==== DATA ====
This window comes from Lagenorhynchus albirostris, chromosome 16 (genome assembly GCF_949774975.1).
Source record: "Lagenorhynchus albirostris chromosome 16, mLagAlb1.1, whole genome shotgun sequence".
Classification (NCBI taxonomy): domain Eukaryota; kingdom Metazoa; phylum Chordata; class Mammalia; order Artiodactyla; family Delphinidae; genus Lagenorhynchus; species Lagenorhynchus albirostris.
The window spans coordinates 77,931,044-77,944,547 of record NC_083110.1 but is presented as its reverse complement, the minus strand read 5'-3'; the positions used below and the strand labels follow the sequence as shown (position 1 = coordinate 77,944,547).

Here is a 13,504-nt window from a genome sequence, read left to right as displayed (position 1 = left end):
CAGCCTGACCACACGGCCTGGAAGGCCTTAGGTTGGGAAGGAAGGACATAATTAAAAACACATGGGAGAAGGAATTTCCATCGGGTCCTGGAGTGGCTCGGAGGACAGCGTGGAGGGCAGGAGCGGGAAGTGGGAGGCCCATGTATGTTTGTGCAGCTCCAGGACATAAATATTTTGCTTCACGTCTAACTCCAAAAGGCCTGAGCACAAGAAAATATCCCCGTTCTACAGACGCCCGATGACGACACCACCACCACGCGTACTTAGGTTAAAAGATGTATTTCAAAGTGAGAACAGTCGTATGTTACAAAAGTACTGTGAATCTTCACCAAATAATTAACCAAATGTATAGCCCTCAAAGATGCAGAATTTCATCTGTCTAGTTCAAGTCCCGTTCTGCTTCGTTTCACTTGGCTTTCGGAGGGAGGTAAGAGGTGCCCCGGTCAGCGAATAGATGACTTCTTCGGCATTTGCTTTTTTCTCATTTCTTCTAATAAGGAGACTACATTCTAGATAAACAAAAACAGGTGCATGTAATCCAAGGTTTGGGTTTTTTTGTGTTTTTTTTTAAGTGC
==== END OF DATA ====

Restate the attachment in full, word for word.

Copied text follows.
This window comes from Lagenorhynchus albirostris, chromosome 16 (genome assembly GCF_949774975.1).
Source record: "Lagenorhynchus albirostris chromosome 16, mLagAlb1.1, whole genome shotgun sequence".
Classification (NCBI taxonomy): domain Eukaryota; kingdom Metazoa; phylum Chordata; class Mammalia; order Artiodactyla; family Delphinidae; genus Lagenorhynchus; species Lagenorhynchus albirostris.
The window spans coordinates 77,931,044-77,944,547 of record NC_083110.1 but is presented as its reverse complement, the minus strand read 5'-3'; the positions used below and the strand labels follow the sequence as shown (position 1 = coordinate 77,944,547).

Here is a 13,504-nt window from a genome sequence, read left to right as displayed (position 1 = left end):
CAGCCTGACCACACGGCCTGGAAGGCCTTAGGTTGGGAAGGAAGGACATAATTAAAAACACATGGGAGAAGGAATTTCCATCGGGTCCTGGAGTGGCTCGGAGGACAGCGTGGAGGGCAGGAGCGGGAAGTGGGAGGCCCATGTATGTTTGTGCAGCTCCAGGACATAAATATTTTGCTTCACGTCTAACTCCAAAAGGCCTGAGCACAAGAAAATATCCCCGTTCTACAGACGCCCGATGACGACACCACCACCACGCGTACTTAGGTTAAAAGATGTATTTCAAAGTGAGAACAGTCGTATGTTACAAAAGTACTGTGAATCTTCACCAAATAATTAACCAAATGTATAGCCCTCAAAGATGCAGAATTTCATCTGTCTAGTTCAAGTCCCGTTCTGCTTCGTTTCACTTGGCTTTCGGAGGGAGGTAAGAGGTGCCCCGGTCAGCGAATAGATGACTTCTTCGGCATTTGCTTTTTTCTCATTTCTTCTAATAAGGAGACTACATTCTAGATAAACAAAAACAGGTGCATGTAATCCAAGGTTTGGGTTTTTTTGTGTTTTTTTTTAAGTGC